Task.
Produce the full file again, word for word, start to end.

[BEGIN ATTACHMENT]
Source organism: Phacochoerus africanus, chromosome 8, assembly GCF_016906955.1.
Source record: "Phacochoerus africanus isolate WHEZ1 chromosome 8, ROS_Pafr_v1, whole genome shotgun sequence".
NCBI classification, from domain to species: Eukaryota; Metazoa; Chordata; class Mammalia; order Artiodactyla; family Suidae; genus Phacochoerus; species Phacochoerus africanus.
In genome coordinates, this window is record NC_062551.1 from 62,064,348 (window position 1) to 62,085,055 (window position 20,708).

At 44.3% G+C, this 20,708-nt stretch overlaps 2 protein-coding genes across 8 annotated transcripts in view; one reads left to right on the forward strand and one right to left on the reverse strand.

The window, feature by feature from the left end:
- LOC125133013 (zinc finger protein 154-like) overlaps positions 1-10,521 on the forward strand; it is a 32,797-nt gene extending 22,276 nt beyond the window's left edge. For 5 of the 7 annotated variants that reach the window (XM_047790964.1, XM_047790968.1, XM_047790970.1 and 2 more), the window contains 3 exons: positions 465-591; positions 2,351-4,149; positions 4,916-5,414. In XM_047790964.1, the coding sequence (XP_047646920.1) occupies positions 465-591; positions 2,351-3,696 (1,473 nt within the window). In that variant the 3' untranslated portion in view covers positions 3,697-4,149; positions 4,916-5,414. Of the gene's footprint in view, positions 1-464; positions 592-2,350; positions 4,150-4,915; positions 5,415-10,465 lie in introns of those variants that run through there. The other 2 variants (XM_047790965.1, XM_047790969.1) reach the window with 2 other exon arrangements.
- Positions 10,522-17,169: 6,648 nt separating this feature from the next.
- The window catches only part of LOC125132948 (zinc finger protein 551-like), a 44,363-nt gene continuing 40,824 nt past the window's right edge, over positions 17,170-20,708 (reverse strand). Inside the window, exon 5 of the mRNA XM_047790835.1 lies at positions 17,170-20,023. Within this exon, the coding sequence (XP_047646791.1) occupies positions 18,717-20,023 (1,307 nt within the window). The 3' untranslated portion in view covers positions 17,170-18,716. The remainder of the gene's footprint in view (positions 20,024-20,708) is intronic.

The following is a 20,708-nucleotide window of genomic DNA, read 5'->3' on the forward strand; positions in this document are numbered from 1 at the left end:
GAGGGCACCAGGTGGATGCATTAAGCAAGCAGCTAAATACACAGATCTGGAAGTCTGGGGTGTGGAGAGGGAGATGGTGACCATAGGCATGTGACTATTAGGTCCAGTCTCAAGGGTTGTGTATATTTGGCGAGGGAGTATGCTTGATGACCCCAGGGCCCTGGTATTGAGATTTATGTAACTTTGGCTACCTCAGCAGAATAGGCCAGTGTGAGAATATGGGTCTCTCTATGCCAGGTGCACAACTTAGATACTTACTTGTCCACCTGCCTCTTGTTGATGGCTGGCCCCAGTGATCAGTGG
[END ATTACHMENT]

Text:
Source organism: Phacochoerus africanus, chromosome 8, assembly GCF_016906955.1.
Source record: "Phacochoerus africanus isolate WHEZ1 chromosome 8, ROS_Pafr_v1, whole genome shotgun sequence".
NCBI classification, from domain to species: Eukaryota; Metazoa; Chordata; class Mammalia; order Artiodactyla; family Suidae; genus Phacochoerus; species Phacochoerus africanus.
In genome coordinates, this window is record NC_062551.1 from 62,064,348 (window position 1) to 62,085,055 (window position 20,708).

At 44.3% G+C, this 20,708-nt stretch overlaps 2 protein-coding genes across 8 annotated transcripts in view; one reads left to right on the forward strand and one right to left on the reverse strand.

The window, feature by feature from the left end:
- LOC125133013 (zinc finger protein 154-like) overlaps positions 1-10,521 on the forward strand; it is a 32,797-nt gene extending 22,276 nt beyond the window's left edge. For 5 of the 7 annotated variants that reach the window (XM_047790964.1, XM_047790968.1, XM_047790970.1 and 2 more), the window contains 3 exons: positions 465-591; positions 2,351-4,149; positions 4,916-5,414. In XM_047790964.1, the coding sequence (XP_047646920.1) occupies positions 465-591; positions 2,351-3,696 (1,473 nt within the window). In that variant the 3' untranslated portion in view covers positions 3,697-4,149; positions 4,916-5,414. Of the gene's footprint in view, positions 1-464; positions 592-2,350; positions 4,150-4,915; positions 5,415-10,465 lie in introns of those variants that run through there. The other 2 variants (XM_047790965.1, XM_047790969.1) reach the window with 2 other exon arrangements.
- Positions 10,522-17,169: 6,648 nt separating this feature from the next.
- The window catches only part of LOC125132948 (zinc finger protein 551-like), a 44,363-nt gene continuing 40,824 nt past the window's right edge, over positions 17,170-20,708 (reverse strand). Inside the window, exon 5 of the mRNA XM_047790835.1 lies at positions 17,170-20,023. Within this exon, the coding sequence (XP_047646791.1) occupies positions 18,717-20,023 (1,307 nt within the window). The 3' untranslated portion in view covers positions 17,170-18,716. The remainder of the gene's footprint in view (positions 20,024-20,708) is intronic.

The following is a 20,708-nucleotide window of genomic DNA, read 5'->3' on the forward strand; positions in this document are numbered from 1 at the left end:
GAGGGCACCAGGTGGATGCATTAAGCAAGCAGCTAAATACACAGATCTGGAAGTCTGGGGTGTGGAGAGGGAGATGGTGACCATAGGCATGTGACTATTAGGTCCAGTCTCAAGGGTTGTGTATATTTGGCGAGGGAGTATGCTTGATGACCCCAGGGCCCTGGTATTGAGATTTATGTAACTTTGGCTACCTCAGCAGAATAGGCCAGTGTGAGAATATGGGTCTCTCTATGCCAGGTGCACAACTTAGATACTTACTTGTCCACCTGCCTCTTGTTGATGGCTGGCCCCAGTGATCAGTGG